Problem in type 2 diabetes is that there is too much glucose in the body and that is a result of increased gluconeogenic precursor production. Puryvate oxidation is a main highway that takes glucose out of the body and if puryvate oxidation is downregulated (like in T2DM) 3-carbon skeletons (for example lactate for the Cori cycle) are saved.

There are atleast two ways to make situation better. You can decrease the intake of the glucose like on a low carb diet or you can find ways to restore your oxidative metabolism and pancreas function. There may be some difference between these two.

Unknown said...

great article, thank you.

"Guppy" Honaker said...

This is a great article, and yet another supporting evidence of why I grind my own wheat and make my own bread (with olive oil)! As to what I eat, if I didn't grow it (other than a little meat and dairy), I don't eat it.
- David

Aloe Vera 101

nicoretta9 said...


Interesting. Where does pyruvate oxidation take place?


Pasi said...


as you can easily find out pyruvate is oxidized in mitochondria. It's not all about pyruvate but that is one important part of it.

Read and learn! :)

Ed Terry said...

When my monosaturated fat consumption was highest, my HDL never rose about 48. Replacing monounsaturated fats with saturated fats raised my HDL to 70. This is a dramatic increase from 10 years ago when my HDL was 25.

mtnrunner2 said...

I'm not sure I understand why anyone would study the effect of saturated fat on insulin sensitivity in the first place, unless it's to be thorough. What is the suspected mechanism here?

Unknown said...

I have had insulin resistance for 5 years and after trying EVERYTHING, I am finally losing weight and feeling better with the extra virgin raw coconut oil. I too have eliminated every other saturated fat (besides a small amount of real butter now and then) and the only other fat/oil I use is cold pressed Extra Virgin Olive Oil. The first week or so my weight stayed the same, I maybe even gained a pound or two... but my weight did seem to shift slightly and I have more energy and I don't feel as swollen/inflamed. Now a couple weeks later it's slowly coming off.


I have been very strict with diet and exercise and I've gained or stayed the same for several years until now.

Oh, and as a side note... I have been using it as a moisturizer as well and it has almost cleared my Keratosis Pilaris (and my husband's Psoriasis).

:) Heather

Anonymous said...

"The Archives of Internal Medicine reported just last month that coffee consumption is associated with lesser risk of developing type 2 diabetes: 7% less risk for each cup daily."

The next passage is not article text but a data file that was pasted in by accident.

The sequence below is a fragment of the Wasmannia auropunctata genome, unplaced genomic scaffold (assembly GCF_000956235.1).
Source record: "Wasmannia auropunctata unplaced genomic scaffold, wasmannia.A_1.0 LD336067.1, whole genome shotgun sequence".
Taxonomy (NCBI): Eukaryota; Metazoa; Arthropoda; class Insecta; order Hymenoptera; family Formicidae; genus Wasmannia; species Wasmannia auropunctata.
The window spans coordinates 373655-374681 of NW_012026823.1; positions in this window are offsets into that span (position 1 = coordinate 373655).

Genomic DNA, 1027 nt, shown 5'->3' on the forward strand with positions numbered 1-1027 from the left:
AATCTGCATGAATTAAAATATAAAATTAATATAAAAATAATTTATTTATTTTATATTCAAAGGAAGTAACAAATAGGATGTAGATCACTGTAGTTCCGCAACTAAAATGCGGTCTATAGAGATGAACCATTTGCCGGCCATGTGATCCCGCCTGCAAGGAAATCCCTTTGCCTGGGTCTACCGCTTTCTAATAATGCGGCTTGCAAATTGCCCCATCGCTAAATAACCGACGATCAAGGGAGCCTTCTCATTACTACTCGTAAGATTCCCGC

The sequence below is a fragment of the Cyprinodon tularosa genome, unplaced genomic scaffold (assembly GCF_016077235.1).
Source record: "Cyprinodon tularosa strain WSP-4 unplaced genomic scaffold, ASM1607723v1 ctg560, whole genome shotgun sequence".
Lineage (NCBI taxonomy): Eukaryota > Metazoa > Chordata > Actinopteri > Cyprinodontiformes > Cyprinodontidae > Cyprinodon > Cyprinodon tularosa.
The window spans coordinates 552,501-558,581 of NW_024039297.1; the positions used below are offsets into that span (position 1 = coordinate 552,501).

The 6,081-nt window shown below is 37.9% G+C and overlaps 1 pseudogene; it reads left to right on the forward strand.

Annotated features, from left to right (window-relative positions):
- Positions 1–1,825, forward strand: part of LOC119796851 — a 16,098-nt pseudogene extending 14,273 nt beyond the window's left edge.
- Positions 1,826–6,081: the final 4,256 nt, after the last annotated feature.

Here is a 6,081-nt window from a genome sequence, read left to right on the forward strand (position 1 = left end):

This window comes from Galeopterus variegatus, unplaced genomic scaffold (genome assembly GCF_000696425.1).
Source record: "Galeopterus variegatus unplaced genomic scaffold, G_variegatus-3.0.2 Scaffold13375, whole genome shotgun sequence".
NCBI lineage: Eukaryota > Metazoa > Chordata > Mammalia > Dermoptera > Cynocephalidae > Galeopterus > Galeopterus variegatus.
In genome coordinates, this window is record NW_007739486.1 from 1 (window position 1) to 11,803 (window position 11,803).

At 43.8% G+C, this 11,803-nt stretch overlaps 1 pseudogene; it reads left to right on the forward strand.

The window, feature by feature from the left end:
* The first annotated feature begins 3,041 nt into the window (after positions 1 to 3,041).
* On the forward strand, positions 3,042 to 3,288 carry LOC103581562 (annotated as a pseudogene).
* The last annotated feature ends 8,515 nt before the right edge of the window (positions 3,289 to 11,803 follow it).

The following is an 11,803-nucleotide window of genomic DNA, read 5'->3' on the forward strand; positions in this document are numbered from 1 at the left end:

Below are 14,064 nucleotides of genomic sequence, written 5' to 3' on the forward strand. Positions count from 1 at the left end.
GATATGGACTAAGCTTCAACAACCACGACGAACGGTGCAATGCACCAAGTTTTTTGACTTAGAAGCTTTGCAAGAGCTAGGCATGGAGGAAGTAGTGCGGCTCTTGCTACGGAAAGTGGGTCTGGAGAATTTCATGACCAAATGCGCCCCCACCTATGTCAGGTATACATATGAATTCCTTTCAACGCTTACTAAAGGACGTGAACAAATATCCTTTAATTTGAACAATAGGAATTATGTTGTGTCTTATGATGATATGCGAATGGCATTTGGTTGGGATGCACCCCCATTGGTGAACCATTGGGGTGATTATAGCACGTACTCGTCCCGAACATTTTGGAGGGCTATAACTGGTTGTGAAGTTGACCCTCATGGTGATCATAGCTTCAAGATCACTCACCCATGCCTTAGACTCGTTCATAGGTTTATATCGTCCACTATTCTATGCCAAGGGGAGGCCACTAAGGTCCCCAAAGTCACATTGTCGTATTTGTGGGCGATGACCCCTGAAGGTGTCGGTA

Hahahaha if that was true then I'd not only be cured I'd be curing other people through touch . . .

. . . seriously though has anyone done a statistical breakdown of coffee/caffeine studies? My impression is they balance out about 50% pro and con.

"I'm not sure I understand why anyone would study the effect of saturated fat on insulin sensitivity in the first place, unless it's to be thorough. What is the suspected mechanism here?"

Er . . . fat people become diabetic. Fat people must eat fat (doctrine of signatures) therefore eating fat must cause diabetes. Simple.

Anecdotally my IR dropped like a stone from reducing carbs (totally expected) and didn't change much from eating more sat fats, the HDL went up at the expense of LDL but the trigs also seem to have increased so the ratio stayed around the same.

Not everyone appears to react the same to different dietary fats though, some individuals actually do worse on sat fats while others don't. I'm coming to believe that the entire mechanism of metabolism is an intersection of a whole bunch of J curves. What I'd like to see is studies where individual responses are plotted, it may well be that a single or a few individuals within a study totally bias the results while the majority react quite differently. After all there must be reasons for so many studies "proving" things that don't actually occur in the Real World.

X said...

I'm having a heck of a time determining if saturated fat is bad or not.

Dr. Mary Enig Ph.D is in favor of saturated fat.

Dr. Suzanne Craft Ph.D is not. She studies how insulin resistance plays a role in developing Alzheimer's. http://www.hbo.com/alzheimers/supplementary-the-connection-between-insulin-and-alzheimers.html
She says that consuming saturated fat causes a rise in insulin.

Well, does it or doesn't it? I'm tearing my hair out trying to make sense of this.